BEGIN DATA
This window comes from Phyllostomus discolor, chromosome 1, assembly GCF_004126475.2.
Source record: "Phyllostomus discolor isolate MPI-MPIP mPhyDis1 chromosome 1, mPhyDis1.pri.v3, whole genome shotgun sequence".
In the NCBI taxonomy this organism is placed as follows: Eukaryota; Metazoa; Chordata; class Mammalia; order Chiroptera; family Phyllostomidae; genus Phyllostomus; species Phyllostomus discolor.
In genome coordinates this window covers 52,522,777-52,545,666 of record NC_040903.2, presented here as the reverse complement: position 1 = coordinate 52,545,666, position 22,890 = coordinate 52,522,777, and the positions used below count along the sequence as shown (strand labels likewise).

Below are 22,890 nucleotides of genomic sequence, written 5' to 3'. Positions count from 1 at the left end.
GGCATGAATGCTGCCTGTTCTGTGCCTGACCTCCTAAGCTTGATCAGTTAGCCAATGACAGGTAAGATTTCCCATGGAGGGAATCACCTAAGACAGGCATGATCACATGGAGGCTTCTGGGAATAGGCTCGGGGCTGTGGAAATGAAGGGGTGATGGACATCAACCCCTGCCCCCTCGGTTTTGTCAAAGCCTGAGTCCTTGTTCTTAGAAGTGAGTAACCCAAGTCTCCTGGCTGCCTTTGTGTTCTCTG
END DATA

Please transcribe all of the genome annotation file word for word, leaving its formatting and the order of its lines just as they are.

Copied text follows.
This window comes from Phyllostomus discolor, chromosome 1, assembly GCF_004126475.2.
Source record: "Phyllostomus discolor isolate MPI-MPIP mPhyDis1 chromosome 1, mPhyDis1.pri.v3, whole genome shotgun sequence".
In the NCBI taxonomy this organism is placed as follows: Eukaryota; Metazoa; Chordata; class Mammalia; order Chiroptera; family Phyllostomidae; genus Phyllostomus; species Phyllostomus discolor.
In genome coordinates this window covers 52,522,777-52,545,666 of record NC_040903.2, presented here as the reverse complement: position 1 = coordinate 52,545,666, position 22,890 = coordinate 52,522,777, and the positions used below count along the sequence as shown (strand labels likewise).

Below are 22,890 nucleotides of genomic sequence, written 5' to 3'. Positions count from 1 at the left end.
GGCATGAATGCTGCCTGTTCTGTGCCTGACCTCCTAAGCTTGATCAGTTAGCCAATGACAGGTAAGATTTCCCATGGAGGGAATCACCTAAGACAGGCATGATCACATGGAGGCTTCTGGGAATAGGCTCGGGGCTGTGGAAATGAAGGGGTGATGGACATCAACCCCTGCCCCCTCGGTTTTGTCAAAGCCTGAGTCCTTGTTCTTAGAAGTGAGTAACCCAAGTCTCCTGGCTGCCTTTGTGTTCTCTG